When Physician Depression Goes Undetected- How AI Can Help Those Who Suffer Unknowingly
How can we expect doctors to know they have a problem when so much of the lexicon surrounding depression in the medical field aims to trivialize, normalize, or rationalize symptoms? With long-held jokes like “medical schoolism” being used to refer to depressive tendencies in medical school students, and extreme exhaustion, loss of interest in passions, and feelings of isolation and hopelessness, all hallmarks of the profession, many physicians don’t recognize their symptoms until it may be too late.
You may be familiar with the old adage “Physician, heal thy self”, but when was the last time you truly thought about what that meant? As doctors our lives revolve around improving other’s health so it would seem logical that we would hold our own health in similar regard, but this is far from the truth. Doctors experience some of the highest rates of burnout, depression, alcoholism, and suicide of any industry, yet only a small percentage engaged in any sort of mental or physical healthcare. Through this series we will investigate the underlying factors that contribute to these concerning trends, and explore how the future of Artificial Intelligence in medicine could aid physicians not only in patient care, but in caring for themselves as well.
Between innumerable hours spent studying, grueling exams, and the intense competition for coveted residency spots, medical school’s “pressure cooker method” often forces students to choose between success and their own well-being. The system idealizes a superhuman representation of the physician who is willing to sacrifice everything in the name of medicine. Chasing this unattainable goal, young doctors soon become conditioned to bury their emotions and needs, while consistently pushing themselves beyond their limits to prove their worth and serve others. While this is currently the accepted standard for medical students, the normalization of unsustainable behaviors leads to serious issues down the road.
Lindsey McDaniel, a medical student at the University of Kansas, writes “So I started to wonder, is depression just part of life as a medical student?...I had an attending giving a lecture on depression ask my class to think of how many people we knew with the signs of depression listed on his lecture slide, “not including medical students, because you’ve all got some of these”.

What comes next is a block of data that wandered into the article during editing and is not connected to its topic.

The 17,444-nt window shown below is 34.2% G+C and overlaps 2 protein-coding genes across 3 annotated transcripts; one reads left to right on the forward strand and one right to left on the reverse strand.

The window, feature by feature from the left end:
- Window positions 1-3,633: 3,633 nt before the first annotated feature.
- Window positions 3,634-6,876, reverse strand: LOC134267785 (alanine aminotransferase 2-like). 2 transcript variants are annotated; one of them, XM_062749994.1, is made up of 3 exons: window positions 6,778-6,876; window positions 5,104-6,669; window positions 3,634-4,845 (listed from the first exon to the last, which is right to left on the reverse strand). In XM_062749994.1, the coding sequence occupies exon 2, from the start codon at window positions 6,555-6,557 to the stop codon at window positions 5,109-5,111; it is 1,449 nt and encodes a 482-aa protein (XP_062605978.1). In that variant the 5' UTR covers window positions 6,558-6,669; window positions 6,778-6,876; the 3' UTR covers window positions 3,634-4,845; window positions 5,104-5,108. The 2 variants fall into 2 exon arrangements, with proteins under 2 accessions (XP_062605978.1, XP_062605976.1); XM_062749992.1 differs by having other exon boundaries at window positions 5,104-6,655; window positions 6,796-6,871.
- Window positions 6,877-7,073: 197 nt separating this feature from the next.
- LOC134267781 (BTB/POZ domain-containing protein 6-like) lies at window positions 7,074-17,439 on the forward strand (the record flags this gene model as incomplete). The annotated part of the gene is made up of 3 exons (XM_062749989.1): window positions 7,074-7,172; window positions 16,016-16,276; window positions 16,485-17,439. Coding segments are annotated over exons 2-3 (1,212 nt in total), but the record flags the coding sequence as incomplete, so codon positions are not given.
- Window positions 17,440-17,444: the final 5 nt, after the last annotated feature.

At first glance this might seem harmless, a professor laughing with his students over a shared experience, but in reality interactions like these downplay the legitimacy and seriousness of depression in the medical community. Only 4% of doctors reported being depressed at one point in their career, yet multiple surveys show that anywhere between 17-30% of doctors experience symptoms of depression. Many feel that this misalignment stems from physicians not reporting depression due to the stigma surrounding mental health in the medical community, but we believe this is not the only factor at play.
How can we expect doctors to know they have a problem when so much of the lexicon surrounding depression in the medical field aims to trivialize, normalize, or rationalize symptoms? With long-held jokes like “medical schoolism” being used to refer to depressive tendencies in medical school students, and extreme exhaustion, loss of interest in passions, and feelings of isolation and hopelessness, all hallmarks of the profession, many physicians don’t recognize their symptoms until it may be too late. Ronan Kavanagh writes, “The strange thing is, that despite my medical training, I didn’t recognize the symptoms... I had no idea I was depressed at the time. Like many people, I had no clear sense of my mood on a day to day basis. Like most other doctors I just kept on going”.
Burnout and depression in medicine have recently become more commonly discussed topics, but this has done little to bring about real change. Artificial Intelligence has been proven highly effective at diagnosing depression, amongst other mental health diseases, through voice. MIT researchers detail a neural-network model that can be unleashed on raw text and audio data from interviews to discover speech patterns indicative of depression. Given a new subject, it can accurately predict if the individual is depressed, without needing any other information about the questions and answers.
While the majority of coverage surrounding these developments focuses on the potential for patient care, just think of what this could mean for the many doctors who unknowingly suffer from depression. We already know that one day not too far in the future AI scribes will become a staple in every exam room, listening to the doctor-patient conversation and making diagnoses through voice, but this should not be limited to just our patients. Every single day we lose a doctor to suicide. Every year 1 in 50 of us will quit due to burnout. It’s clear that those who devote every day to helping others need some help themselves. When it comes to our mental health the current system has failed us. There is no question that much larger changes are needed, but we are hopeful that AI Scribes will not only help individual doctors recognize their symptoms, but also draw attention to the greater issue at hand.